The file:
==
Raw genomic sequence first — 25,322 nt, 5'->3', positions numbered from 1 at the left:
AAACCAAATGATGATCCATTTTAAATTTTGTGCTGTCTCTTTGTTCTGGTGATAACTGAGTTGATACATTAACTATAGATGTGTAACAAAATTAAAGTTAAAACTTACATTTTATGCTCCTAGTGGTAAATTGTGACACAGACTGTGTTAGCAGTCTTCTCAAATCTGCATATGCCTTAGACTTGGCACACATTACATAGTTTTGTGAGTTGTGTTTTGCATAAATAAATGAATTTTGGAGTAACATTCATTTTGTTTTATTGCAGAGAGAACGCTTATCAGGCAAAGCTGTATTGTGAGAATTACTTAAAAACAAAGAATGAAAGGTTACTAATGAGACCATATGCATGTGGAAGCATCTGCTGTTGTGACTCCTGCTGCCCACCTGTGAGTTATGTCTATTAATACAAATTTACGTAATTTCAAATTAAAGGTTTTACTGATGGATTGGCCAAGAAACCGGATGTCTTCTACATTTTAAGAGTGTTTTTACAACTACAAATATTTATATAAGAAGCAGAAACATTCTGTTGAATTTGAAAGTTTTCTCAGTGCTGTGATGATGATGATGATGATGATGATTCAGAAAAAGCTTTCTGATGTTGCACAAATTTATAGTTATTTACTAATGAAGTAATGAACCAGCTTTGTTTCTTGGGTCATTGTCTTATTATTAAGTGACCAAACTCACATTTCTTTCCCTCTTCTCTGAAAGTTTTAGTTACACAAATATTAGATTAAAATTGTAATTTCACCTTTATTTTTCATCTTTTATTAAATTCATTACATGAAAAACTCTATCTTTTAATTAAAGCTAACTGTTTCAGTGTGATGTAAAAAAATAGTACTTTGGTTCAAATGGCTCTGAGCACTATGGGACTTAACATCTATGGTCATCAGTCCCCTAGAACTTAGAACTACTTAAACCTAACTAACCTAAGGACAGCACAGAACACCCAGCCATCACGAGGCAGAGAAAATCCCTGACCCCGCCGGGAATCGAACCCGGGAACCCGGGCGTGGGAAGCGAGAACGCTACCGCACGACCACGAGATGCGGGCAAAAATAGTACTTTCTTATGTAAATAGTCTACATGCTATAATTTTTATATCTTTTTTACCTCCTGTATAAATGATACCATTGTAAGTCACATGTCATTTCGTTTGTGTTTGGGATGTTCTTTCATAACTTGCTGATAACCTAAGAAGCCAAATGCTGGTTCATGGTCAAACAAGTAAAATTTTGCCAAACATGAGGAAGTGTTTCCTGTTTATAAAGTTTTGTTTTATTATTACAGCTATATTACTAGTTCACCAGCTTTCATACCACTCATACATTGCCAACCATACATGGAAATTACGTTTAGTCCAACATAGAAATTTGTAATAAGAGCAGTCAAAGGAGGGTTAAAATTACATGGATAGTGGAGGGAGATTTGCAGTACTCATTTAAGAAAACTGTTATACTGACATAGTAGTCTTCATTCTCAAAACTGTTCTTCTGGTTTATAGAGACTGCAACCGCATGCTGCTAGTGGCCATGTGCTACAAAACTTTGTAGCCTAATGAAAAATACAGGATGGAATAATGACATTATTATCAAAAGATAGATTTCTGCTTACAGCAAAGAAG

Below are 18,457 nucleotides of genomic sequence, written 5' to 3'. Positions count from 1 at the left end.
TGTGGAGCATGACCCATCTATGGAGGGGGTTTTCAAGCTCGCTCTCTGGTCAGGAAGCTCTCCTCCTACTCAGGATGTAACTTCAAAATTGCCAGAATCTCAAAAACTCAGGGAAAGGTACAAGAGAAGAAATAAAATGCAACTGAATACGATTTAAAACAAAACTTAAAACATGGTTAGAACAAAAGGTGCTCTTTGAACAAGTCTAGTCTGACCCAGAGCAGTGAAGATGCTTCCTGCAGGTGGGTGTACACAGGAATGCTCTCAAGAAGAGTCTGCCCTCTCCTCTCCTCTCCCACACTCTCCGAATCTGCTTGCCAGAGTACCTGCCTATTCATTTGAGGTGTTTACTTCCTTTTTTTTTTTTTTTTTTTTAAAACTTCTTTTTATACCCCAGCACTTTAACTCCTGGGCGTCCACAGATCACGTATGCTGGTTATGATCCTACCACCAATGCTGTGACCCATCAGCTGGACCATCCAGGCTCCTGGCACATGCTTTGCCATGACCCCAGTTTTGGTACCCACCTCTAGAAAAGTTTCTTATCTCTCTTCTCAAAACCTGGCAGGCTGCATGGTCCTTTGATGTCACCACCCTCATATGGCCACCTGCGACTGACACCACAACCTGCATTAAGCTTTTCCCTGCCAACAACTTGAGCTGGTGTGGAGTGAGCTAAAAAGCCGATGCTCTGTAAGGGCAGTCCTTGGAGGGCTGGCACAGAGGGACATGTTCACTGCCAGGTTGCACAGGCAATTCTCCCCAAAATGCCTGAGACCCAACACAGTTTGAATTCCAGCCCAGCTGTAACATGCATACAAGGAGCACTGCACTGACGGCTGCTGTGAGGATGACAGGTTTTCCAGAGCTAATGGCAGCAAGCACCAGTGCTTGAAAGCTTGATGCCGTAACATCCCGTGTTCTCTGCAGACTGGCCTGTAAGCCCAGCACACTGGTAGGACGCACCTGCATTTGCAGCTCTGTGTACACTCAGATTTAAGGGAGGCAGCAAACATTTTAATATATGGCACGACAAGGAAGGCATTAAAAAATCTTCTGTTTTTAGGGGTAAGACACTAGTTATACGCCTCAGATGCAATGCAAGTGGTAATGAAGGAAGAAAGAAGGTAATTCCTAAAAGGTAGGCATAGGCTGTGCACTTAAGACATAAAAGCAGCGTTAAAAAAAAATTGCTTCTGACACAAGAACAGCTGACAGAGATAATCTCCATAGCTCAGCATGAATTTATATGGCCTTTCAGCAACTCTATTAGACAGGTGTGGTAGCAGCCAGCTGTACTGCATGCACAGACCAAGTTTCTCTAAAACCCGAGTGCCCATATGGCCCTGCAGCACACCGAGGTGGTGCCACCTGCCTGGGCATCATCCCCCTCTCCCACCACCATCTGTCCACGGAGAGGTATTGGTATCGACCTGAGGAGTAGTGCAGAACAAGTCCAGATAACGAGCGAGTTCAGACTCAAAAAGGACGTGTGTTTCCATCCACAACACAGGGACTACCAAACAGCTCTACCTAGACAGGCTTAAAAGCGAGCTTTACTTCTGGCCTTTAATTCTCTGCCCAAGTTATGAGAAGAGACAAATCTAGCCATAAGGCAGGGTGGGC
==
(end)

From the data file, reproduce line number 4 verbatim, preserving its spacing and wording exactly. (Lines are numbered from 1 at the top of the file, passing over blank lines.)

TGTGGAGCATGACCCATCTATGGAGGGGGTTTTCAAGCTCGCTCTCTGGTCAGGAAGCTCTCCTCCTACTCAGGATGTAACTTCAAAATTGCCAGAATCTCAAAAACTCAGGGAAAGGTACAAGAGAAGAAATAAAATGCAACTGAATACGATTTAAAACAAAACTTAAAACATGGTTAGAACAAAAGGTGCTCTTTGAACAAGTCTAGTCTGACCCAGAGCAGTGAAGATGCTTCCTGCAGGTGGGTGTACACAGGAATGCTCTCAAGAAGAGTCTGCCCTCTCCTCTCCTCTCCCACACTCTCCGAATCTGCTTGCCAGAGTACCTGCCTATTCATTTGAGGTGTTTACTTCCTTTTTTTTTTTTTTTTTTTTAAAACTTCTTTTTATACCCCAGCACTTTAACTCCTGGGCGTCCACAGATCACGTATGCTGGTTATGATCCTACCACCAATGCTGTGACCCATCAGCTGGACCATCCAGGCTCCTGGCACATGCTTTGCCATGACCCCAGTTTTGGTACCCACCTCTAGAAAAGTTTCTTATCTCTCTTCTCAAAACCTGGCAGGCTGCATGGTCCTTTGATGTCACCACCCTCATATGGCCACCTGCGACTGACACCACAACCTGCATTAAGCTTTTCCCTGCCAACAACTTGAGCTGGTGTGGAGTGAGCTAAAAAGCCGATGCTCTGTAAGGGCAGTCCTTGGAGGGCTGGCACAGAGGGACATGTTCACTGCCAGGTTGCACAGGCAATTCTCCCCAAAATGCCTGAGACCCAACACAGTTTGAATTCCAGCCCAGCTGTAACATGCATACAAGGAGCACTGCACTGACGGCTGCTGTGAGGATGACAGGTTTTCCAGAGCTAATGGCAGCAAGCACCAGTGCTTGAAAGCTTGATGCCGTAACATCCCGTGTTCTCTGCAGACTGGCCTGTAAGCCCAGCACACTGGTAGGACGCACCTGCATTTGCAGCTCTGTGTACACTCAGATTTAAGGGAGGCAGCAAACATTTTAATATATGGCACGACAAGGAAGGCATTAAAAAATCTTCTGTTTTTAGGGGTAAGACACTAGTTATACGCCTCAGATGCAATGCAAGTGGTAATGAAGGAAGAAAGAAGGTAATTCCTAAAAGGTAGGCATAGGCTGTGCACTTAAGACATAAAAGCAGCGTTAAAAAAAAATTGCTTCTGACACAAGAACAGCTGACAGAGATAATCTCCATAGCTCAGCATGAATTTATATGGCCTTTCAGCAACTCTATTAGACAGGTGTGGTAGCAGCCAGCTGTACTGCATGCACAGACCAAGTTTCTCTAAAACCCGAGTGCCCATATGGCCCTGCAGCACACCGAGGTGGTGCCACCTGCCTGGGCATCATCCCCCTCTCCCACCACCATCTGTCCACGGAGAGGTATTGGTATCGACCTGAGGAGTAGTGCAGAACAAGTCCAGATAACGAGCGAGTTCAGACTCAAAAAGGACGTGTGTTTCCATCCACAACACAGGGACTACCAAACAGCTCTACCTAGACAGGCTTAAAAGCGAGCTTTACTTCTGGCCTTTAATTCTCTGCCCAAGTTATGAGAAGAGACAAATCTAGCCATAAGGCAGGGTGGGC